is unknown. The western records make S. oenotherae poten¬tially sympatric, albeit narrowly, with S. texana and S. lusoria and also with S. aberrans if the North Dakota record is cor¬rect.
Knerer and MacKay (1969:289) correctly noted that the wide distribution of this species in eastern North America "is seldom reflected in representative local collections." In this current review of Sphecodogastra based on approximately 3200 speci¬mens, I have examined only 170 S. oenotherae. An effort to collect specimens from Oenothera in the early morning hours and twilight period would undoubtedly extend our knowledge of the distribution of this species. Oenothera laciniata, an evening primrose from which S. oenotherae has been collected, has an eastern distribution (Dietrich and Wagner, 1988) similar to that of S. oenotherae and should be considered a primary tar¬get for potential sampling.
DIAGNOSIS.—The coarsely rugo-striate dorsal propodeal surface (Figure 122) easily differentiates both males and fe¬males of Sphecodogastra oenotherae from all other known Sphecodogastra.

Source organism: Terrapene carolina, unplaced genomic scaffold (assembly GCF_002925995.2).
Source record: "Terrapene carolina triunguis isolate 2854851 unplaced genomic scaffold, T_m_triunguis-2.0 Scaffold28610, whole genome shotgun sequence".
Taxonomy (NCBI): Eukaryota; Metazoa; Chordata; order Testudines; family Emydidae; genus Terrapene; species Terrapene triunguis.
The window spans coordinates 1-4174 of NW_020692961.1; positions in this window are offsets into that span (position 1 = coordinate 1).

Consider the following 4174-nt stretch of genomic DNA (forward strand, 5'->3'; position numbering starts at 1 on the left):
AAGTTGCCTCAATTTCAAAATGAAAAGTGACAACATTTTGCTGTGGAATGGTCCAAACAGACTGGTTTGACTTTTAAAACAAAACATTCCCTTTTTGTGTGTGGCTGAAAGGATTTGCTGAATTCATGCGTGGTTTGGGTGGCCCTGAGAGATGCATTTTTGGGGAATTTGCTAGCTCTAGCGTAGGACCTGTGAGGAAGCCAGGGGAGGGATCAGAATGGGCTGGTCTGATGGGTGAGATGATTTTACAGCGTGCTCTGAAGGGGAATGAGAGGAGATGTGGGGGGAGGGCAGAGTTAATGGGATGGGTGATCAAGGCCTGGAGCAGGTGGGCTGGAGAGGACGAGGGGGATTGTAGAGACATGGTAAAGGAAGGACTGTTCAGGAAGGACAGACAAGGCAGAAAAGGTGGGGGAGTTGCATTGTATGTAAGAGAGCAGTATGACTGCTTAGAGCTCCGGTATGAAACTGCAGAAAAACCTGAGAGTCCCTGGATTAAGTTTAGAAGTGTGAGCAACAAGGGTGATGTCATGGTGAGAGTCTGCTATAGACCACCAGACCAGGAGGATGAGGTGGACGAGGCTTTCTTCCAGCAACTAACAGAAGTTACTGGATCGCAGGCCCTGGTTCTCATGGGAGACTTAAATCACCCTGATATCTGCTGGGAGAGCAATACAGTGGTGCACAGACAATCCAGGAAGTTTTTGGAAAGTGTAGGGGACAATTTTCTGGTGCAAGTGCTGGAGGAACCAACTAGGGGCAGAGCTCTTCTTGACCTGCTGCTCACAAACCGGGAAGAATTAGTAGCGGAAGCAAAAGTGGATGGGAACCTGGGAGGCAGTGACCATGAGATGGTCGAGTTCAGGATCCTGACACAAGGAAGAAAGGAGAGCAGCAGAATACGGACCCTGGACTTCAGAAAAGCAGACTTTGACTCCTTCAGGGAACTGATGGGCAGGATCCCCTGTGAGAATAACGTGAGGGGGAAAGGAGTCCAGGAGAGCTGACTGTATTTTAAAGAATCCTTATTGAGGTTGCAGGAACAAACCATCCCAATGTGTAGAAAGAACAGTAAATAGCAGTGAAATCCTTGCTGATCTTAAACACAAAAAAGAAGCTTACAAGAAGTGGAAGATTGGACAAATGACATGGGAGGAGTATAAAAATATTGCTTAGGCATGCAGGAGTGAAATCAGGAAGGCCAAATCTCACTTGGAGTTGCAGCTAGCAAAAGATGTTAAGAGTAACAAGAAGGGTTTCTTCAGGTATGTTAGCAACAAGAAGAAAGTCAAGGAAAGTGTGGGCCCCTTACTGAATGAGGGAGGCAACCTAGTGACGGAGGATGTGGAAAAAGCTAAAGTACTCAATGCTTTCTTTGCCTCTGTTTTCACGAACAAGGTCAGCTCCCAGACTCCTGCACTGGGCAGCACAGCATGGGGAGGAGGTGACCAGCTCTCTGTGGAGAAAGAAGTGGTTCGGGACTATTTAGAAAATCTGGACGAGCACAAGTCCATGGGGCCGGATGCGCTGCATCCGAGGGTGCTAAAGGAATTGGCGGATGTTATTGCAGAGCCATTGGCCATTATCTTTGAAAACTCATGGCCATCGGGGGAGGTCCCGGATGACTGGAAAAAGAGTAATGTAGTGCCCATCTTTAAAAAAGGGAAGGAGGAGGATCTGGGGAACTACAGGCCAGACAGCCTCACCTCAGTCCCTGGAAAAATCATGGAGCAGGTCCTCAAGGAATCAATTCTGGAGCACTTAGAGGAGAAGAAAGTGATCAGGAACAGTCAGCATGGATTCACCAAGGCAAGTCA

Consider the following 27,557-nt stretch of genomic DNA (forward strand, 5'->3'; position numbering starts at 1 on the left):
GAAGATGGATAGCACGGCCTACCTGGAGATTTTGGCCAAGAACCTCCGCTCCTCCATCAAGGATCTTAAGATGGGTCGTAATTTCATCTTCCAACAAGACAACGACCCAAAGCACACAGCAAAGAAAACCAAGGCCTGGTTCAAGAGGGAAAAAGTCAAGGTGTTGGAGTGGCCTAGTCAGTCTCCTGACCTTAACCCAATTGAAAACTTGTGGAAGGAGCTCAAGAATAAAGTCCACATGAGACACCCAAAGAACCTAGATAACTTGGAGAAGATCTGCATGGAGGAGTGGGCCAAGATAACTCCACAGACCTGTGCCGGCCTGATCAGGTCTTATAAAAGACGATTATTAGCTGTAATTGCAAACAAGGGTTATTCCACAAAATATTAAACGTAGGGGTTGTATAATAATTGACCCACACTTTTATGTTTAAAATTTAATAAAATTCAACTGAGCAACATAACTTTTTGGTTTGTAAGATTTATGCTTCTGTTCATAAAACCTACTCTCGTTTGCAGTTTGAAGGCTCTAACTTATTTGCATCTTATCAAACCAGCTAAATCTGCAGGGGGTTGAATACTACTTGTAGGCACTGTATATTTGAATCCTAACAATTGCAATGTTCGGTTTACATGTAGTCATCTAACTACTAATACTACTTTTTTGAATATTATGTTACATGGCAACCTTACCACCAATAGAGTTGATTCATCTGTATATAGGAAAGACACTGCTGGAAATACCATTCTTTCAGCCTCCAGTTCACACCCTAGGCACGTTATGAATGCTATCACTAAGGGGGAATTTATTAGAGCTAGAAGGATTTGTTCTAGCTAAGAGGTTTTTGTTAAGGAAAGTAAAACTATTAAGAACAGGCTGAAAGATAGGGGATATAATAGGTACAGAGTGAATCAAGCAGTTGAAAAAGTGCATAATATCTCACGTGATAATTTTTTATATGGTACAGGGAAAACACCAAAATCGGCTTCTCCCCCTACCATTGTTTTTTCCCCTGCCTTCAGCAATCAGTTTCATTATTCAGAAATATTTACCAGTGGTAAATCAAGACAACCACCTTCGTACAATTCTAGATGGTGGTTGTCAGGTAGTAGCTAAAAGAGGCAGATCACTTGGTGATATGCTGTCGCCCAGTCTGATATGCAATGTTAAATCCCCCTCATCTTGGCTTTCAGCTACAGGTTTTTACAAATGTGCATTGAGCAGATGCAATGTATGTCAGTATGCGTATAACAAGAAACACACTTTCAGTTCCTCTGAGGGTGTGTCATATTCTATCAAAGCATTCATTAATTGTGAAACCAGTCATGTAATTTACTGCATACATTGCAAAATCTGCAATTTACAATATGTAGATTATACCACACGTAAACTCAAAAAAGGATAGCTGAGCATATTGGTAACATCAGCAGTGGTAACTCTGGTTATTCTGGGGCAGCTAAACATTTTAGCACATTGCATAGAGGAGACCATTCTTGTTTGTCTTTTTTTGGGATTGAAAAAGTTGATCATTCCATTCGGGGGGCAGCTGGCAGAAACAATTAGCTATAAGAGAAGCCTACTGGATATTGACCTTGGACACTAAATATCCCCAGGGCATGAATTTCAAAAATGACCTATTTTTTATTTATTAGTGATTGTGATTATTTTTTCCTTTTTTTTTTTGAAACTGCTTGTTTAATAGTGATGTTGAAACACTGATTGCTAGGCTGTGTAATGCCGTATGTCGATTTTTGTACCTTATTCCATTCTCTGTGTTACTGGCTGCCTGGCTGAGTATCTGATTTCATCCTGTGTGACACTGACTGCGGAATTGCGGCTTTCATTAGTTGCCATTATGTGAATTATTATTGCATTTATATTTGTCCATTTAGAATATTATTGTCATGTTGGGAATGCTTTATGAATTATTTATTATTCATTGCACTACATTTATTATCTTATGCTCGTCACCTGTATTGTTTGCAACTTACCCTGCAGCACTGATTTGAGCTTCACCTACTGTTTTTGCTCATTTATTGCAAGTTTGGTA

DESCRIPTION.—FEMALE: (1) Length 6.6-8.2 mm (mean = 7.6, n = 5); (2) wing length 1.9-2.3 mm (mean = 2.1, n = 5); (3) abdominal width 2.1-2.5 mm (mean = 2.4, n = 5).
Structure: (4) Head broad (Figure 118); length/width ratio 0.89-0.94 (mean = 0.92, n = 5). (5) Gena, at midpoint, slightly exceeding compound eye in width. (9) Clypeus projecting ap¬proximately 0.67 times its length below lower margin of eyes; (11) clypeal surface without median longitudinal sulcation. (13) Ocular-ocellar distance subequal to distance between lat¬eral ocellus and hind margin of vertex (ocular-ocellar space approximately 2.0 times lateral ocellar diameter); (14) distance between lateral ocelli slightly exceeding ocular-ocellar dis¬tance. (16) Inner margins of compound eyes nearly parallel. (21) Scape reaching top of vertex; (22) pedicel subequal in length to flagellomere 1. (30) Mandible elongate, but because of broad head only reaching opposing clypeal angle; subapical tooth somewhat reduced.
(40) Dorsal surface of propodeum about 0.71 times the length of scutellum and approximately 1.25 times the length of metanotum; (44) lateral propodeal carinae very well developed, encircling propodeal surface. (45) Inner hind tibial spur with 4 or 5 moderately elongate teeth (Figure 62).
(46) Lateral edge of metasomal T2 broadly rounded.